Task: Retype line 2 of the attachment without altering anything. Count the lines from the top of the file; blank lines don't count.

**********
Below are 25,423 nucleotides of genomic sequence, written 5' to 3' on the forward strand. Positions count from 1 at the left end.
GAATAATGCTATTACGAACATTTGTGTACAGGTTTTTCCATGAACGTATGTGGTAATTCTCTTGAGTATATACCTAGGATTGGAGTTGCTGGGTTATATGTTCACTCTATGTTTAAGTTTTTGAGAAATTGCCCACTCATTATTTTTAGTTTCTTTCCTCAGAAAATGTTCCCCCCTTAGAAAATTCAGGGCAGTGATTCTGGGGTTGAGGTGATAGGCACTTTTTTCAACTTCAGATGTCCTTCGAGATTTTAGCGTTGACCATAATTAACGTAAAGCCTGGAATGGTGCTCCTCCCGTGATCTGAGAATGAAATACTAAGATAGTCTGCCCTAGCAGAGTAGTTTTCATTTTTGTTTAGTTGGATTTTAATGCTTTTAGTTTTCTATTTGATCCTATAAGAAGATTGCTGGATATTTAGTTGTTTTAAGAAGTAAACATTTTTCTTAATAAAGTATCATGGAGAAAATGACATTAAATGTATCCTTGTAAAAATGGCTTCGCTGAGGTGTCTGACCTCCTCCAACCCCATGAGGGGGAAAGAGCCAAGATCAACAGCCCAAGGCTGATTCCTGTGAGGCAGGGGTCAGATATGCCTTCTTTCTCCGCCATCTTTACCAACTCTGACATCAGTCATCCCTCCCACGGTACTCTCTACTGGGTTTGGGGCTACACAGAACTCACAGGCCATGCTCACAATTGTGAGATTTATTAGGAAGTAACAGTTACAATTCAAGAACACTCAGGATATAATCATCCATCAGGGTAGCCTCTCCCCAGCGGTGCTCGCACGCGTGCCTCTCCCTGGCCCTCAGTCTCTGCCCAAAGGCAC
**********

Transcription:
GAATAATGCTATTACGAACATTTGTGTACAGGTTTTTCCATGAACGTATGTGGTAATTCTCTTGAGTATATACCTAGGATTGGAGTTGCTGGGTTATATGTTCACTCTATGTTTAAGTTTTTGAGAAATTGCCCACTCATTATTTTTAGTTTCTTTCCTCAGAAAATGTTCCCCCCTTAGAAAATTCAGGGCAGTGATTCTGGGGTTGAGGTGATAGGCACTTTTTTCAACTTCAGATGTCCTTCGAGATTTTAGCGTTGACCATAATTAACGTAAAGCCTGGAATGGTGCTCCTCCCGTGATCTGAGAATGAAATACTAAGATAGTCTGCCCTAGCAGAGTAGTTTTCATTTTTGTTTAGTTGGATTTTAATGCTTTTAGTTTTCTATTTGATCCTATAAGAAGATTGCTGGATATTTAGTTGTTTTAAGAAGTAAACATTTTTCTTAATAAAGTATCATGGAGAAAATGACATTAAATGTATCCTTGTAAAAATGGCTTCGCTGAGGTGTCTGACCTCCTCCAACCCCATGAGGGGGAAAGAGCCAAGATCAACAGCCCAAGGCTGATTCCTGTGAGGCAGGGGTCAGATATGCCTTCTTTCTCCGCCATCTTTACCAACTCTGACATCAGTCATCCCTCCCACGGTACTCTCTACTGGGTTTGGGGCTACACAGAACTCACAGGCCATGCTCACAATTGTGAGATTTATTAGGAAGTAACAGTTACAATTCAAGAACACTCAGGATATAATCATCCATCAGGGTAGCCTCTCCCCAGCGGTGCTCGCACGCGTGCCTCTCCCTGGCCCTCAGTCTCTGCCCAAAGGCAC